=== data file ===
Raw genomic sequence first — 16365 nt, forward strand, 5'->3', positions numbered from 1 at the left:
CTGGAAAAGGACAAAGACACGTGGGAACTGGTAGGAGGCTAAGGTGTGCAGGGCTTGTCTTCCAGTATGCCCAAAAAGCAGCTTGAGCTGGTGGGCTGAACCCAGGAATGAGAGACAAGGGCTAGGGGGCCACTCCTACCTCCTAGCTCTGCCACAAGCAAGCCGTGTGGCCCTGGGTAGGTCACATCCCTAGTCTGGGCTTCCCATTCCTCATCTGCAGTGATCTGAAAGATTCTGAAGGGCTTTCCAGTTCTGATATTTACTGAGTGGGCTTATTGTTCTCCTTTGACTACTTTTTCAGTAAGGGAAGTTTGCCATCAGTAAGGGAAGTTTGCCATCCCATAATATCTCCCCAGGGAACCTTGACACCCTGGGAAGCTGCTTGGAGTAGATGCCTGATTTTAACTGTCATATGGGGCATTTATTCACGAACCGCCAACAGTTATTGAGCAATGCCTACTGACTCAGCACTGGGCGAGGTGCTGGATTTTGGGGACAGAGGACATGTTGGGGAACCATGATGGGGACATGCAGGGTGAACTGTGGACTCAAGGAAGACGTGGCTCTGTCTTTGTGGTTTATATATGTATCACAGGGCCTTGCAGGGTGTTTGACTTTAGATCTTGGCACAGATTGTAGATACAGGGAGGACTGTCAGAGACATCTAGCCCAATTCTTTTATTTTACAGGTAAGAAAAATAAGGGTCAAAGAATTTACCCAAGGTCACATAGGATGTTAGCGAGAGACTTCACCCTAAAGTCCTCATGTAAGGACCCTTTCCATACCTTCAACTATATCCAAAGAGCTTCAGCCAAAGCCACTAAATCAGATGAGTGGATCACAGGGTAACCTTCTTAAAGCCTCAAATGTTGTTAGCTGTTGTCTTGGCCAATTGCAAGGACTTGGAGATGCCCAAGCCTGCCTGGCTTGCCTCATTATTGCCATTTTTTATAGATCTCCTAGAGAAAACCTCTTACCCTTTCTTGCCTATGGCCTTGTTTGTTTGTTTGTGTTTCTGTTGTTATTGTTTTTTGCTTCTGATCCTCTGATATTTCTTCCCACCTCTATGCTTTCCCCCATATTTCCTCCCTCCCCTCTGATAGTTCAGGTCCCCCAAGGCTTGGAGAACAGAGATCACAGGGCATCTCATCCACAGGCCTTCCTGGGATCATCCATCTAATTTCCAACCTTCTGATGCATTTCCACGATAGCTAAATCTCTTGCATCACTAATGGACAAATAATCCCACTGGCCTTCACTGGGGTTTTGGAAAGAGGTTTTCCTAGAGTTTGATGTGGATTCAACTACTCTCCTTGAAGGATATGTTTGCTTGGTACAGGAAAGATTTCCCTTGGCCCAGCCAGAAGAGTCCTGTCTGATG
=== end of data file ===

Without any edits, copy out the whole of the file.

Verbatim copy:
Raw genomic sequence first — 16365 nt, forward strand, 5'->3', positions numbered from 1 at the left:
CTGGAAAAGGACAAAGACACGTGGGAACTGGTAGGAGGCTAAGGTGTGCAGGGCTTGTCTTCCAGTATGCCCAAAAAGCAGCTTGAGCTGGTGGGCTGAACCCAGGAATGAGAGACAAGGGCTAGGGGGCCACTCCTACCTCCTAGCTCTGCCACAAGCAAGCCGTGTGGCCCTGGGTAGGTCACATCCCTAGTCTGGGCTTCCCATTCCTCATCTGCAGTGATCTGAAAGATTCTGAAGGGCTTTCCAGTTCTGATATTTACTGAGTGGGCTTATTGTTCTCCTTTGACTACTTTTTCAGTAAGGGAAGTTTGCCATCAGTAAGGGAAGTTTGCCATCCCATAATATCTCCCCAGGGAACCTTGACACCCTGGGAAGCTGCTTGGAGTAGATGCCTGATTTTAACTGTCATATGGGGCATTTATTCACGAACCGCCAACAGTTATTGAGCAATGCCTACTGACTCAGCACTGGGCGAGGTGCTGGATTTTGGGGACAGAGGACATGTTGGGGAACCATGATGGGGACATGCAGGGTGAACTGTGGACTCAAGGAAGACGTGGCTCTGTCTTTGTGGTTTATATATGTATCACAGGGCCTTGCAGGGTGTTTGACTTTAGATCTTGGCACAGATTGTAGATACAGGGAGGACTGTCAGAGACATCTAGCCCAATTCTTTTATTTTACAGGTAAGAAAAATAAGGGTCAAAGAATTTACCCAAGGTCACATAGGATGTTAGCGAGAGACTTCACCCTAAAGTCCTCATGTAAGGACCCTTTCCATACCTTCAACTATATCCAAAGAGCTTCAGCCAAAGCCACTAAATCAGATGAGTGGATCACAGGGTAACCTTCTTAAAGCCTCAAATGTTGTTAGCTGTTGTCTTGGCCAATTGCAAGGACTTGGAGATGCCCAAGCCTGCCTGGCTTGCCTCATTATTGCCATTTTTTATAGATCTCCTAGAGAAAACCTCTTACCCTTTCTTGCCTATGGCCTTGTTTGTTTGTTTGTGTTTCTGTTGTTATTGTTTTTTGCTTCTGATCCTCTGATATTTCTTCCCACCTCTATGCTTTCCCCCATATTTCCTCCCTCCCCTCTGATAGTTCAGGTCCCCCAAGGCTTGGAGAACAGAGATCACAGGGCATCTCATCCACAGGCCTTCCTGGGATCATCCATCTAATTTCCAACCTTCTGATGCATTTCCACGATAGCTAAATCTCTTGCATCACTAATGGACAAATAATCCCACTGGCCTTCACTGGGGTTTTGGAAAGAGGTTTTCCTAGAGTTTGATGTGGATTCAACTACTCTCCTTGAAGGATATGTTTGCTTGGTACAGGAAAGATTTCCCTTGGCCCAGCCAGAAGAGTCCTGTCTGATG